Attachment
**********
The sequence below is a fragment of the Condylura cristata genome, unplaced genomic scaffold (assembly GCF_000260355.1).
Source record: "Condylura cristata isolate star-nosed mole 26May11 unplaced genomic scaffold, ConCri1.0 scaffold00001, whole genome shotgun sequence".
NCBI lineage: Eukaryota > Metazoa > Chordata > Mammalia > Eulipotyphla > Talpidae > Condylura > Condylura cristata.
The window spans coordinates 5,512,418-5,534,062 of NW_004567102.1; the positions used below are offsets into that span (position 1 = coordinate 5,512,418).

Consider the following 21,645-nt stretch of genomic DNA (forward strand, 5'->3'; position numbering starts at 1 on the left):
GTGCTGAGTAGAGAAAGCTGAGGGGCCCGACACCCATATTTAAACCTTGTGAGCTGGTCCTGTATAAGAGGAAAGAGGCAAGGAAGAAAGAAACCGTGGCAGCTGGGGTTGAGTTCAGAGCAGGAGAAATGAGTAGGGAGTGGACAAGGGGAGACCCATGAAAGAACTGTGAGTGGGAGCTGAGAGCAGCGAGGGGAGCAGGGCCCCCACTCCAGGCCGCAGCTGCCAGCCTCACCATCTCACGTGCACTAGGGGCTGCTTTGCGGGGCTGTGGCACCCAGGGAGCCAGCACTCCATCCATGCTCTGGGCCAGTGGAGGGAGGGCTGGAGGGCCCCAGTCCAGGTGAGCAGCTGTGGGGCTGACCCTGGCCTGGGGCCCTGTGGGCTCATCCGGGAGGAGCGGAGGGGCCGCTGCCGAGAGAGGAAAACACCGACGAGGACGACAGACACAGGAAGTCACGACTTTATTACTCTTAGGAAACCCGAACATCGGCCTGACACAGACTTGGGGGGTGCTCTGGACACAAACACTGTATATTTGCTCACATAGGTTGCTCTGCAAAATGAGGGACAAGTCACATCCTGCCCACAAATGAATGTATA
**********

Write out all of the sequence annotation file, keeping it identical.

The sequence below is a fragment of the Condylura cristata genome, unplaced genomic scaffold (assembly GCF_000260355.1).
Source record: "Condylura cristata isolate star-nosed mole 26May11 unplaced genomic scaffold, ConCri1.0 scaffold00001, whole genome shotgun sequence".
NCBI lineage: Eukaryota > Metazoa > Chordata > Mammalia > Eulipotyphla > Talpidae > Condylura > Condylura cristata.
The window spans coordinates 5,512,418-5,534,062 of NW_004567102.1; the positions used below are offsets into that span (position 1 = coordinate 5,512,418).

Consider the following 21,645-nt stretch of genomic DNA (forward strand, 5'->3'; position numbering starts at 1 on the left):
GTGCTGAGTAGAGAAAGCTGAGGGGCCCGACACCCATATTTAAACCTTGTGAGCTGGTCCTGTATAAGAGGAAAGAGGCAAGGAAGAAAGAAACCGTGGCAGCTGGGGTTGAGTTCAGAGCAGGAGAAATGAGTAGGGAGTGGACAAGGGGAGACCCATGAAAGAACTGTGAGTGGGAGCTGAGAGCAGCGAGGGGAGCAGGGCCCCCACTCCAGGCCGCAGCTGCCAGCCTCACCATCTCACGTGCACTAGGGGCTGCTTTGCGGGGCTGTGGCACCCAGGGAGCCAGCACTCCATCCATGCTCTGGGCCAGTGGAGGGAGGGCTGGAGGGCCCCAGTCCAGGTGAGCAGCTGTGGGGCTGACCCTGGCCTGGGGCCCTGTGGGCTCATCCGGGAGGAGCGGAGGGGCCGCTGCCGAGAGAGGAAAACACCGACGAGGACGACAGACACAGGAAGTCACGACTTTATTACTCTTAGGAAACCCGAACATCGGCCTGACACAGACTTGGGGGGTGCTCTGGACACAAACACTGTATATTTGCTCACATAGGTTGCTCTGCAAAATGAGGGACAAGTCACATCCTGCCCACAAATGAATGTATA